"If we combine our efforts, we will not suffer blows like that," he said during a live televised call-in session in Moscow on Thursday.
Putin also lashed out against those in the West who have slammed Russia for human rights abuses in its actions toward Chechnya.
"Russia is among the first victims, and I hate it when our Western partners call our terrorists who committed some heinous crimes in Russia ... freedom fighters... They supported them," said Putin, accusing unnamed people or groups of providing Russia's foes with political, financial and "media" support.
Report: Carjacked man describes wild ordeal
Based on investigative leads and information provided by Dzhokhar Tsarnaev, investigators believe that each of the brothers had their own remote control device to detonate bombs near the marathon's finish line, said a law enforcement official with knowledge of the investigation on Friday.
The previous day, a law enforcement official said at least one of the bombs that exploded was set off by remote control.
Three days after that attack, and hours after authorities released images of two suspects, they "spontaneously" decided to go to New York's Times Square to blow up their six remaining explosives, Dzhokhar Tsarnaev told investigators.
But a botched carjacking spoiled the impromptu road trip, said Tsarnaev, whose account was outlined Thursday by New York's police commissioner.
"We don't know that we would have been able to stop the terrorists had they arrived here from Boston," Mayor Michael Bloomberg said. "We're just thankful that we didn't have to find out that answer."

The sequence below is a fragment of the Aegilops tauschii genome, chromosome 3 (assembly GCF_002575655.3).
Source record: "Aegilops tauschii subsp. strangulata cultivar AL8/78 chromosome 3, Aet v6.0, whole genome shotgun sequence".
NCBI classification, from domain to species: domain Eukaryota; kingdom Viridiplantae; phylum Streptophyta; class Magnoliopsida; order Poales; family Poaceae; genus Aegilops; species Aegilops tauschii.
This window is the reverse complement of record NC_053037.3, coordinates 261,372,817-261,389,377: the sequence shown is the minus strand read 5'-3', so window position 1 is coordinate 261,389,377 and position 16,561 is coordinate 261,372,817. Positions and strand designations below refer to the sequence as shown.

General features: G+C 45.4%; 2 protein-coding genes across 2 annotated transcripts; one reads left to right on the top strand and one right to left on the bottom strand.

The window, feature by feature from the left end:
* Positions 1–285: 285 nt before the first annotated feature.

Before forcing their way into the vehicle the night of April 18, the brothers shot dead a campus police officer at the Massachusetts Institute of Technology, police said.
The hijacked vehicle, a Mercedes SUV, ran low on fuel and they stopped at a service station, where the vehicle's owner escaped. Shortly thereafter, police picked up the trail of the SUV. A pursuit followed, during which, authorities say, the men were throwing the bombs out the vehicle's window at them. The gun battle and Tamerlan Tsarnaev's death followed.
In a Boston Globe story, the man who was carjacked -- a 26-year-old Chinese entrepreneur identified only as Danny -- described his 90-minute ordeal, from when a man brandishing a silver handgun got into his Mercedes to when he ran for his life into a Mobil gas station's supply room.
During this time, Danny told the Globe, the gun-wielding man confessed to pulling off the Boston bombing and to killing a police officer in Cambridge, Massachusetts, where MIT's campus is located.
Together they crisscrossed around the Boston area, at one point stopping for gas and another time so that another person could join them in the car. Danny recognized both men from the photos released by the FBI earlier on April 18, men who authorities now say were Tamerlan and Dzhokhar Tsarnaev.
The carjackers openly discussed traveling to New York, before Danny was able to run to safety.
"He fell down, screaming, 'Please, please call ... the police. They want to kill me. They have a gun, they have a bomb,''" Tarek Ahmed, the clerk working in the gas station at the time, told CNN's Piers Morgan.
Danny first hid at the front counter, then went to a storage room. Ahmed, after first making sure this man wasn't one of the bombing suspects and separately thinking he might be drunk, quickly picked up a phone and called 911.
"I was waiting (for) someone to shoot me at this moment," Ahmed said, adding he couldn't see outside from where he called. "I was waiting to die ... I wanted to finish my call very fast with the police."
Within five minutes, the gas station was teeming with police. And a short time later, after a chase in which the suspects allegedly shot at police and threw bombs out their windows, Tamerlan Tsarnaev was dead. His brother was captured about 20 hours later.
James Alan Fox -- a criminology professor at Northeastern University, where Danny had been a student, and who has spent considerable time with him over recent days -- told CNN that the carjacking victim "doesn't like to see himself as a hero."
"After all, he says, 'I was only trying to save myself,'" Fox said. "But ... his actions, his composure, his smarts were what led this case to a close and may have indeed saved thousands of Americans if we believe, in fact, that (the Boston suspects) had plans to do more bombings in New York City."